BEIJING • Chinese factory activity weakened last month to its lowest level since the start of the pandemic, as manufacturing was impacted by slowing demand, weak exports and extreme weather.
The Purchasing Managers’ Index (PMI), a key gauge of manufacturing activity in the world’s second-largest economy, fell to 50.4 last month from June’s 50.9, the National Bureau of Statistics (NBS) said yesterday.
The reading appeared to be levelling out between April and June, and July shows the first marked decline, making it the lowest PMI figure since February last year, analysts said.
While the figure was worse than many forecasts, it was still above the 50-point mark. A PMI reading of over 50 indicates expansion, while one below that figure suggests contraction.
China’s fragile economic recovery is being threatened by a recent resurgence of the Delta variant of the coronavirus that is threatening to dampen holiday consumption over the summer.
“On the whole, China’s economy continues to maintain expansion momentum, but the pace has slowed down,” said NBS senior statistician Zhao Qinghe.
“In July, some companies entered the equipment maintenance period, which in addition to the impact of extreme weather such as localised high temperatures, floods and natural disasters, (caused) relatively weakened manufacturing growth compared with June.”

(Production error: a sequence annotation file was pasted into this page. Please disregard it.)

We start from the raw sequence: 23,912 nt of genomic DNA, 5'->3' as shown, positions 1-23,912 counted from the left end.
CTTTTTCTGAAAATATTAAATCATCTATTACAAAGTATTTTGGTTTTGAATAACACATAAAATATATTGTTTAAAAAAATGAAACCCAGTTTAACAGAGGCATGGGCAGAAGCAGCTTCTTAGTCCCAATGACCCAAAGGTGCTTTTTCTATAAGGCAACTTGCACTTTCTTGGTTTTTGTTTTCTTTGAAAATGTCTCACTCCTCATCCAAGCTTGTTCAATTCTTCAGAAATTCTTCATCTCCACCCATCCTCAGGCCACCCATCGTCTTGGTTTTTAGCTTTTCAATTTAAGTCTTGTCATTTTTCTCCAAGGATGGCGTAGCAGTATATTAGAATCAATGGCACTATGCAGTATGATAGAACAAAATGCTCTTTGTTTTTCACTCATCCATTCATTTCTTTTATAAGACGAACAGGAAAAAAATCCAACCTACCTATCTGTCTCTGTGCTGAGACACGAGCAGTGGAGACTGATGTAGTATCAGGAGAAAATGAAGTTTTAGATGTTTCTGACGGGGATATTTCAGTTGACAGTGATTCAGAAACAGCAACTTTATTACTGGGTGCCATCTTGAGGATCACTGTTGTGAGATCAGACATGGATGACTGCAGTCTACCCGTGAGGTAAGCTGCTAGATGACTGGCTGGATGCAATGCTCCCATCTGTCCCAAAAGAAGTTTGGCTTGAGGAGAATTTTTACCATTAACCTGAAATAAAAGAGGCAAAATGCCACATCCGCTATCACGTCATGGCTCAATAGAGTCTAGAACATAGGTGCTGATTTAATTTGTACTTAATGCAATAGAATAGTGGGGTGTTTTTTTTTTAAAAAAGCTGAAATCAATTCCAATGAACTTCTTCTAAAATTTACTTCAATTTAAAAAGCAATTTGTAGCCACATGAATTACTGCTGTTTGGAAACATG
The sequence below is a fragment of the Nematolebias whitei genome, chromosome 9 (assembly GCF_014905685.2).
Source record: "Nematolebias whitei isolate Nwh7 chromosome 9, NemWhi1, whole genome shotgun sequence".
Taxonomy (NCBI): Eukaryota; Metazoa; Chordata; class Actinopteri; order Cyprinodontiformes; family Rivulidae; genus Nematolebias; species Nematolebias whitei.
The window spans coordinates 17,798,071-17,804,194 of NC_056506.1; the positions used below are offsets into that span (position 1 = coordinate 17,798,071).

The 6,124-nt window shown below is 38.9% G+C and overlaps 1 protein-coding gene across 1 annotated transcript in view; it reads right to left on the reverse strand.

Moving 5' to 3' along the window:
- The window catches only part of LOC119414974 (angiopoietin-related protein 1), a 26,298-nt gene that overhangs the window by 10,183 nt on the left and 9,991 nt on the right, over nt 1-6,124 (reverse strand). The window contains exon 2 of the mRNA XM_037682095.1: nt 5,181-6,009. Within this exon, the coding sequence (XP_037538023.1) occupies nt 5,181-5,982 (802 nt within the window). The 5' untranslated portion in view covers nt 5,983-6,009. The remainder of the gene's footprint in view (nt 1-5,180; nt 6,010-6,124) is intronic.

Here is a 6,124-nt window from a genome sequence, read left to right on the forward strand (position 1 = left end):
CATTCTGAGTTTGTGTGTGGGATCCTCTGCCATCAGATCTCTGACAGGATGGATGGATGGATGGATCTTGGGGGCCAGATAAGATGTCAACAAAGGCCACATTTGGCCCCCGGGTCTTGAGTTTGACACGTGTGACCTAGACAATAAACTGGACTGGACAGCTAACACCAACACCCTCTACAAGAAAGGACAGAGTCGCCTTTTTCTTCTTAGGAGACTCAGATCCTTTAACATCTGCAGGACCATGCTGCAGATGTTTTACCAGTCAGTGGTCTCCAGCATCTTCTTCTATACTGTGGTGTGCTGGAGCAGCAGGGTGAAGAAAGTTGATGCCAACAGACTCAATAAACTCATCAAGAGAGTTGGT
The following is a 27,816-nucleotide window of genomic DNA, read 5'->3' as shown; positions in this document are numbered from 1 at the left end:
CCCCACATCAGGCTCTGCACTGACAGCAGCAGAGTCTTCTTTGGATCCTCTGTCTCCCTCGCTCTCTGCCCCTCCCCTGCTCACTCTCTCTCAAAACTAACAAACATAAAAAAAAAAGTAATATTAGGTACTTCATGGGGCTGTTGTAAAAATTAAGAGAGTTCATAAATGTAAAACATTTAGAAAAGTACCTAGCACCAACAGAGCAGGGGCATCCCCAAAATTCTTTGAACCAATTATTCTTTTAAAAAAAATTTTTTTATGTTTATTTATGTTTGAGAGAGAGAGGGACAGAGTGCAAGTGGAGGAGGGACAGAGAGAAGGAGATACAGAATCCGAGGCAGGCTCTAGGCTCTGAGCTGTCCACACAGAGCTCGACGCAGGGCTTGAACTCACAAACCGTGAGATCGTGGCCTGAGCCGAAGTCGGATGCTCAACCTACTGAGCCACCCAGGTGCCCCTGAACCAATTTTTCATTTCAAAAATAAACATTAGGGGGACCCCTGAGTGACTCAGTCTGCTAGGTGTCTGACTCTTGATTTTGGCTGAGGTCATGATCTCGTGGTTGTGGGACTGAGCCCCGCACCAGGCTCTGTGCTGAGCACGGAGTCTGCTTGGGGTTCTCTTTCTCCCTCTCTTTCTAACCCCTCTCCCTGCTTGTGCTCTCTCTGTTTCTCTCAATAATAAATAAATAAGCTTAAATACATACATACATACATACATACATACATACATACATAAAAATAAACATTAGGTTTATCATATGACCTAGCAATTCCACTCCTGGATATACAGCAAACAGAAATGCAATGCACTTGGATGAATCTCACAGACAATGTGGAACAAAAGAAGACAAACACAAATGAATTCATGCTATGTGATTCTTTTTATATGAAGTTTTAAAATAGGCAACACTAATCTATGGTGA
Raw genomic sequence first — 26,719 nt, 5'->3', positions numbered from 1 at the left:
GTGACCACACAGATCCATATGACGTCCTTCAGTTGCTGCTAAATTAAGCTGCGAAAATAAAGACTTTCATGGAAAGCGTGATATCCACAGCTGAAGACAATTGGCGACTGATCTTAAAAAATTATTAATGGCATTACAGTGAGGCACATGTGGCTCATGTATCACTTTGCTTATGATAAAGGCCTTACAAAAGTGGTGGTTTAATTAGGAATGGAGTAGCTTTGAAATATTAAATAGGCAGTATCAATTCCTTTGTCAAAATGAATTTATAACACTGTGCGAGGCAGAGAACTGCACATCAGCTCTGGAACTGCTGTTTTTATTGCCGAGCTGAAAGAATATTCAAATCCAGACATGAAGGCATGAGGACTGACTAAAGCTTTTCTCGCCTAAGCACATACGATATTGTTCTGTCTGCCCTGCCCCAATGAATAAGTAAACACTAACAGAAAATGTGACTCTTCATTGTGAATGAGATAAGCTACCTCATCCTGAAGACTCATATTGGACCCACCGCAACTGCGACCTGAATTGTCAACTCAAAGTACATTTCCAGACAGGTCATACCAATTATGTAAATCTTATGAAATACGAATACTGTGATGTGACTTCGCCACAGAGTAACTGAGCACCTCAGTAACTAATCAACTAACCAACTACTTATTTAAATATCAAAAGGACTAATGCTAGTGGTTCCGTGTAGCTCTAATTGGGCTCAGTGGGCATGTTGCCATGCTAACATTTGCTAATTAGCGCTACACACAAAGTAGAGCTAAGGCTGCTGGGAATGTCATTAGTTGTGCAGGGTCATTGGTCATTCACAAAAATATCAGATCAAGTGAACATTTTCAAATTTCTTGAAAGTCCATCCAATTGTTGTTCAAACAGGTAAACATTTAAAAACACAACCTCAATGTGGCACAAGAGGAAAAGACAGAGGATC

Although Mr Zhao did not refer to specific extreme weather events, flooding in central Henan province caused more than 70 deaths and billions of yuan worth of damage last month. Henan is home to key Foxconn plants that manufacture Apple iPhones.
Overall, export and import indices dropped last month, after a major port closure in the first three weeks of June stifled international trade at a key point in the global shipping network.
“The most alarming signal is the new export order index, which (at 47.7 per cent) is at the lowest level since July last year,” said Mr Zhang Zhiwei, chief economist at Pinpoint Asset Management, in a note.
“Exports have been a main growth driver this year. This PMI data release makes me even more cautious about growth outlook in H2,” he added, referring to the second half of the year.
China’s non-manufacturing PMI also slightly slowed by 0.2 percentage point to 53.2 last month, although it was still showing growth.
However, the service industry recovered slightly, with expanded sectors including aviation, catering and accommodation.